Ted Baker’s last significant news update was back in June when it stated that all was going well. Before this analysts had been revising their expectations moderately downwards. Since the last update there has been little change to expectations. Its interim results are due on 8 October.
While Ted Baker’s performance has continued to be on track, share price momentum is not so great. Its share price has suffered a lot of volatility and is currently about the same level it was two years ago. It has done fairly badly for most of this year, following generally poor sentiment in retail, but in the last couple of weeks it has started to bounce. The valuation looks very reasonable indeed given the growth prospects – I’d say it was substantially undervalued provided nothing too serious happens. So this one is a little more on the ‘value’ and less on the ‘momentum’ end of the spectrum of shares on my watch list.
Micro Focus provides legacy software services – helping customers get the most out of old IT investments. Micro Focus has a growing portfolio of mostly ex-growth products but also SUSE which is growing significantly. While I have a broad understanding, I have to admit that I find the overall business and products a bit complex to fully understand. To complicate things further Micro Focus has recently undertaken three very large transformative acquisitions, including lately a reverse takeover of HP software business, catapulting it into the FTSE100.
I think Micro Focus is a very high quality business:
- Business economics: Micro Focus business has great economics: it has huge margins, ROCE and FCF conversion. It is able to generate very high profitability from its customer base without much investment.
- Track record: Shareholder returns have been exceptionally and consistently high in recent years, particularly for a large company. Micro Focus is one of very few companies whose share price grew through the 2008 downturn.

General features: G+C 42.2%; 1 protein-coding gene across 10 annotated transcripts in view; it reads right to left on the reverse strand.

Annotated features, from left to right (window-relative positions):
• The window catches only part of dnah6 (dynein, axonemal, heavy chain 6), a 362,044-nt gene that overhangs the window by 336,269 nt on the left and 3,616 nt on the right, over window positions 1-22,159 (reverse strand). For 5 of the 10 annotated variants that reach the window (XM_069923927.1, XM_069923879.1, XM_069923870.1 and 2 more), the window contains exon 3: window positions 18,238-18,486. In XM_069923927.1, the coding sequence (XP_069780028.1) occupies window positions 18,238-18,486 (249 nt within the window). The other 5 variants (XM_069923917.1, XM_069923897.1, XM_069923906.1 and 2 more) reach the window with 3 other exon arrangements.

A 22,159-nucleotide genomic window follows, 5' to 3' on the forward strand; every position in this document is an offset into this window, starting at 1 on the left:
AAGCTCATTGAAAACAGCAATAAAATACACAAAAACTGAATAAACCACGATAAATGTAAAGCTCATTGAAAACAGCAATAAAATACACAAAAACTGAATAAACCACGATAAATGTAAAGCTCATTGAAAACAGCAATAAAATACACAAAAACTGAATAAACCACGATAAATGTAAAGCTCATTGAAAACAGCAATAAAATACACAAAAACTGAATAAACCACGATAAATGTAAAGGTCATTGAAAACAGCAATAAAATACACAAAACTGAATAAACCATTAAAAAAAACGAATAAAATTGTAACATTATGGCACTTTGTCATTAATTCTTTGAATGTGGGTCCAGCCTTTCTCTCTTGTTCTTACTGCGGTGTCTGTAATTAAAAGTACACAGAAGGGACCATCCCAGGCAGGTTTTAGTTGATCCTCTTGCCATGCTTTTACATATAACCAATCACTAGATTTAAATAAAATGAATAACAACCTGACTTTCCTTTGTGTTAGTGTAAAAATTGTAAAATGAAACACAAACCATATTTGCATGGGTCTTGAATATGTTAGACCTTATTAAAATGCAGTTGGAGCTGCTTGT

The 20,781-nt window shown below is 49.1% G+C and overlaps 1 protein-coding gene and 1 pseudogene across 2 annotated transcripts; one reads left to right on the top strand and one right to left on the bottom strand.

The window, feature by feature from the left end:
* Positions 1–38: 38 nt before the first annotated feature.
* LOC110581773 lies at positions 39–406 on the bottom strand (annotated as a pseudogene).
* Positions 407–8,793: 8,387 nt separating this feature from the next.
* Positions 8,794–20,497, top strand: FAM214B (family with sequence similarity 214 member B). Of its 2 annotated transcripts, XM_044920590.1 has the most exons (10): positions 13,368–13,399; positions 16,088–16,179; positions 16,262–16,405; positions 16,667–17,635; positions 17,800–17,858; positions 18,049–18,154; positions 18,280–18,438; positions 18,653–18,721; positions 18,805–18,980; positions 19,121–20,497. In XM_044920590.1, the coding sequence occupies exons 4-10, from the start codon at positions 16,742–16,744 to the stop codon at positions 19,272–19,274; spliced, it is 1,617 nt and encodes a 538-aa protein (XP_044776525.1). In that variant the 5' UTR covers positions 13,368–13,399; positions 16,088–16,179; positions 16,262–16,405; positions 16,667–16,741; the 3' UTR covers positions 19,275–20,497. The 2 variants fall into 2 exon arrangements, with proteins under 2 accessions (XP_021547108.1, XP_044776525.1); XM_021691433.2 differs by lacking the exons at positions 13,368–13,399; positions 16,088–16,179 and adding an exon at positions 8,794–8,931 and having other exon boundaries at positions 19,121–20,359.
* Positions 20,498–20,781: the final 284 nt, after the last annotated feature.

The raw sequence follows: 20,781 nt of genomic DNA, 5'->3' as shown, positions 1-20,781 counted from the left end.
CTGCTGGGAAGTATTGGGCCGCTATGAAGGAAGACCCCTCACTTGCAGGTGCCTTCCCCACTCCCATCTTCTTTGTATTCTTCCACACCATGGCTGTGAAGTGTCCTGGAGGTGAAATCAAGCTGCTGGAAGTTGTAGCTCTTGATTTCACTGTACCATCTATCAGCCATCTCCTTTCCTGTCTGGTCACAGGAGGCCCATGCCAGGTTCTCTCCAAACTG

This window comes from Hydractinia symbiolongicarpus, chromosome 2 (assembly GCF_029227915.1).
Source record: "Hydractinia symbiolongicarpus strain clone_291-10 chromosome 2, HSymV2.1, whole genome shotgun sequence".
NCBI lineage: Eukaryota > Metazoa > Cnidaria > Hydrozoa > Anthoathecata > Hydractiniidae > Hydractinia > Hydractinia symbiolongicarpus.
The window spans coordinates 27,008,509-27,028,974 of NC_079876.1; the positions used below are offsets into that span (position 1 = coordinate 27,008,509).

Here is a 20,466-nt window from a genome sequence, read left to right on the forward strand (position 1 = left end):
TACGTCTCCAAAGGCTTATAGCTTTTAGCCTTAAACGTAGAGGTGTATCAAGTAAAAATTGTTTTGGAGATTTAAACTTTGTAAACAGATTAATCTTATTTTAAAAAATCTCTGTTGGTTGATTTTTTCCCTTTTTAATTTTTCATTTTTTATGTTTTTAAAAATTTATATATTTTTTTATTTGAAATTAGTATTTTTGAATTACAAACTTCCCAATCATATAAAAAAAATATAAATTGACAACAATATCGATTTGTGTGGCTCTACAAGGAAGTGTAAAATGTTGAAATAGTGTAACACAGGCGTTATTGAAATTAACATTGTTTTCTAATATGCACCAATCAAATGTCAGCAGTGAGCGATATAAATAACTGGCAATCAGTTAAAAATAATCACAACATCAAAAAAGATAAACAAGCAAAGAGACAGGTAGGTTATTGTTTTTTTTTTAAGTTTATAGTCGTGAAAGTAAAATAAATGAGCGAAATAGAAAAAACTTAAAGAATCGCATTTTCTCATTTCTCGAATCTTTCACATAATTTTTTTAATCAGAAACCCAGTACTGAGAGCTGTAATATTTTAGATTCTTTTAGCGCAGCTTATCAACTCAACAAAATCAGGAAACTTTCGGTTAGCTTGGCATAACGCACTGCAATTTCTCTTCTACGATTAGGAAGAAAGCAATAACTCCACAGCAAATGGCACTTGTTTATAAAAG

- Competitive advantage: Micro Focus is largely almost totally insulated from competition for existing customers who are effectively locked in to using its products. Even more widely it faces little competition. It also benefits from scale and operational efficiency and appears to be well run.
- Growth prospects: this may be its relative weakness. The market it operates in is stable in the long term and its products are indispensable to its customers. It therefore makes stable profits and is very defensive. This allows it to generate decent growth throughout the cycle. However, it appears a fairly mature business. There are some areas of growth for its products, though Micro Focus recent strategy has been to grow by driving consolidation and greater efficiency across the sector. It appears to be executing this strategy very successfully so far, though it comes with some risk.
Micro Focus has fairly recently updated with some better than expected results for the Hewlett Packard business it is acquiring. The share price momentum is fairly good, after a bounce back from some recent volatility. The valuation seem fairly cheap given its growth prospects.